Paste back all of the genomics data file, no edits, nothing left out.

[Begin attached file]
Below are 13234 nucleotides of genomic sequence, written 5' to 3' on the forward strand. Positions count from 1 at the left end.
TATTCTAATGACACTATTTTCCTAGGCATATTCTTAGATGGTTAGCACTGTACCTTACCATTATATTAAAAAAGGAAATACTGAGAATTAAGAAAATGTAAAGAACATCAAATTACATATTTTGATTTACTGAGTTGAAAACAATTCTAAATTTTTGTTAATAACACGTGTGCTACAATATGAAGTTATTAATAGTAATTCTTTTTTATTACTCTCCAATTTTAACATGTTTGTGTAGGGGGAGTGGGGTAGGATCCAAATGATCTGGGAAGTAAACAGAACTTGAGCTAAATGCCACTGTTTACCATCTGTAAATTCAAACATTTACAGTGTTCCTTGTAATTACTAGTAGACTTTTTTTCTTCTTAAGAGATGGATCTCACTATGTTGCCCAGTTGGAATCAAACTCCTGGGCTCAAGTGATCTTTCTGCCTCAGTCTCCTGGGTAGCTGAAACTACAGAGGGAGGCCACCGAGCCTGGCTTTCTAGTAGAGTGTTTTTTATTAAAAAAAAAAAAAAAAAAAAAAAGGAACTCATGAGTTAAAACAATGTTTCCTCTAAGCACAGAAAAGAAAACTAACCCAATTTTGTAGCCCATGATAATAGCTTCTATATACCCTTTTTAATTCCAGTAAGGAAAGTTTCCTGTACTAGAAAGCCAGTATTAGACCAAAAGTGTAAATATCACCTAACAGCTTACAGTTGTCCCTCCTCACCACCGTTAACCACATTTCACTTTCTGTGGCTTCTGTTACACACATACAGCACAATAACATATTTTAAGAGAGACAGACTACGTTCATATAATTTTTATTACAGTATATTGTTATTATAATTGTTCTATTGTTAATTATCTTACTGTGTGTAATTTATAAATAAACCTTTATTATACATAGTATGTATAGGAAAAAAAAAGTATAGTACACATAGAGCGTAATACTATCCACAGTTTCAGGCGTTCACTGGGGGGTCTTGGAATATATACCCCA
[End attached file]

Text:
Below are 13234 nucleotides of genomic sequence, written 5' to 3' on the forward strand. Positions count from 1 at the left end.
TATTCTAATGACACTATTTTCCTAGGCATATTCTTAGATGGTTAGCACTGTACCTTACCATTATATTAAAAAAGGAAATACTGAGAATTAAGAAAATGTAAAGAACATCAAATTACATATTTTGATTTACTGAGTTGAAAACAATTCTAAATTTTTGTTAATAACACGTGTGCTACAATATGAAGTTATTAATAGTAATTCTTTTTTATTACTCTCCAATTTTAACATGTTTGTGTAGGGGGAGTGGGGTAGGATCCAAATGATCTGGGAAGTAAACAGAACTTGAGCTAAATGCCACTGTTTACCATCTGTAAATTCAAACATTTACAGTGTTCCTTGTAATTACTAGTAGACTTTTTTTCTTCTTAAGAGATGGATCTCACTATGTTGCCCAGTTGGAATCAAACTCCTGGGCTCAAGTGATCTTTCTGCCTCAGTCTCCTGGGTAGCTGAAACTACAGAGGGAGGCCACCGAGCCTGGCTTTCTAGTAGAGTGTTTTTTATTAAAAAAAAAAAAAAAAAAAAAAAGGAACTCATGAGTTAAAACAATGTTTCCTCTAAGCACAGAAAAGAAAACTAACCCAATTTTGTAGCCCATGATAATAGCTTCTATATACCCTTTTTAATTCCAGTAAGGAAAGTTTCCTGTACTAGAAAGCCAGTATTAGACCAAAAGTGTAAATATCACCTAACAGCTTACAGTTGTCCCTCCTCACCACCGTTAACCACATTTCACTTTCTGTGGCTTCTGTTACACACATACAGCACAATAACATATTTTAAGAGAGACAGACTACGTTCATATAATTTTTATTACAGTATATTGTTATTATAATTGTTCTATTGTTAATTATCTTACTGTGTGTAATTTATAAATAAACCTTTATTATACATAGTATGTATAGGAAAAAAAAAGTATAGTACACATAGAGCGTAATACTATCCACAGTTTCAGGCGTTCACTGGGGGGTCTTGGAATATATACCCCA